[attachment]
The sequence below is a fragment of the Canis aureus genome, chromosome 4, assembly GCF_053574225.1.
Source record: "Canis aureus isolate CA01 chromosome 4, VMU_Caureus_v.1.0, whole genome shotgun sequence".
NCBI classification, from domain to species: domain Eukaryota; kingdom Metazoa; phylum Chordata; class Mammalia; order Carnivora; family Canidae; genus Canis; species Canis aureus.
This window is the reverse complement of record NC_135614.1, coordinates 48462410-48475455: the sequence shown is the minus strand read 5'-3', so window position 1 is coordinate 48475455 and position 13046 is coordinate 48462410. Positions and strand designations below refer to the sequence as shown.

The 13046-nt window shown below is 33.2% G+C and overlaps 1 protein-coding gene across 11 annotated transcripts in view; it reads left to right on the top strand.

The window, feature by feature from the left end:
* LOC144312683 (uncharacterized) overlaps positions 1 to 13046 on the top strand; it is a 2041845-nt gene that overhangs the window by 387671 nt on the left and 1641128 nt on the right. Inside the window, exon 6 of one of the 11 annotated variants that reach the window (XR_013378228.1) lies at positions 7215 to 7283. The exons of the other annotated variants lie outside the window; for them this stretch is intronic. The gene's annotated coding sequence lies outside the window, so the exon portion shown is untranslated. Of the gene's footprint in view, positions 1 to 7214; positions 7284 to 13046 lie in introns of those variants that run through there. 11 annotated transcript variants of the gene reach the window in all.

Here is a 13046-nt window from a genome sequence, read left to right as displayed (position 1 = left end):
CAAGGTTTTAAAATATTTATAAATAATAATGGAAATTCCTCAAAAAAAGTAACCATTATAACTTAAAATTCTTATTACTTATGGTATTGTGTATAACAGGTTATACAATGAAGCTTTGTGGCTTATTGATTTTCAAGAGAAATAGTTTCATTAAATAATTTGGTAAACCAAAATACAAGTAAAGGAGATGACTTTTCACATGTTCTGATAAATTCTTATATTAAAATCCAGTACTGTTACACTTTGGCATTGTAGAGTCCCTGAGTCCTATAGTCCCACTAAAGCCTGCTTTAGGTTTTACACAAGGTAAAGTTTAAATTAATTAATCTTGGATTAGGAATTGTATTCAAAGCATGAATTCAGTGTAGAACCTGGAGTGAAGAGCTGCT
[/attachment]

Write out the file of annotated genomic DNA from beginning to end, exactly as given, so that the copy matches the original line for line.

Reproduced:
The sequence below is a fragment of the Canis aureus genome, chromosome 4, assembly GCF_053574225.1.
Source record: "Canis aureus isolate CA01 chromosome 4, VMU_Caureus_v.1.0, whole genome shotgun sequence".
NCBI classification, from domain to species: domain Eukaryota; kingdom Metazoa; phylum Chordata; class Mammalia; order Carnivora; family Canidae; genus Canis; species Canis aureus.
This window is the reverse complement of record NC_135614.1, coordinates 48462410-48475455: the sequence shown is the minus strand read 5'-3', so window position 1 is coordinate 48475455 and position 13046 is coordinate 48462410. Positions and strand designations below refer to the sequence as shown.

The 13046-nt window shown below is 33.2% G+C and overlaps 1 protein-coding gene across 11 annotated transcripts in view; it reads left to right on the top strand.

The window, feature by feature from the left end:
* LOC144312683 (uncharacterized) overlaps positions 1 to 13046 on the top strand; it is a 2041845-nt gene that overhangs the window by 387671 nt on the left and 1641128 nt on the right. Inside the window, exon 6 of one of the 11 annotated variants that reach the window (XR_013378228.1) lies at positions 7215 to 7283. The exons of the other annotated variants lie outside the window; for them this stretch is intronic. The gene's annotated coding sequence lies outside the window, so the exon portion shown is untranslated. Of the gene's footprint in view, positions 1 to 7214; positions 7284 to 13046 lie in introns of those variants that run through there. 11 annotated transcript variants of the gene reach the window in all.

Here is a 13046-nt window from a genome sequence, read left to right as displayed (position 1 = left end):
CAAGGTTTTAAAATATTTATAAATAATAATGGAAATTCCTCAAAAAAAGTAACCATTATAACTTAAAATTCTTATTACTTATGGTATTGTGTATAACAGGTTATACAATGAAGCTTTGTGGCTTATTGATTTTCAAGAGAAATAGTTTCATTAAATAATTTGGTAAACCAAAATACAAGTAAAGGAGATGACTTTTCACATGTTCTGATAAATTCTTATATTAAAATCCAGTACTGTTACACTTTGGCATTGTAGAGTCCCTGAGTCCTATAGTCCCACTAAAGCCTGCTTTAGGTTTTACACAAGGTAAAGTTTAAATTAATTAATCTTGGATTAGGAATTGTATTCAAAGCATGAATTCAGTGTAGAACCTGGAGTGAAGAGCTGCT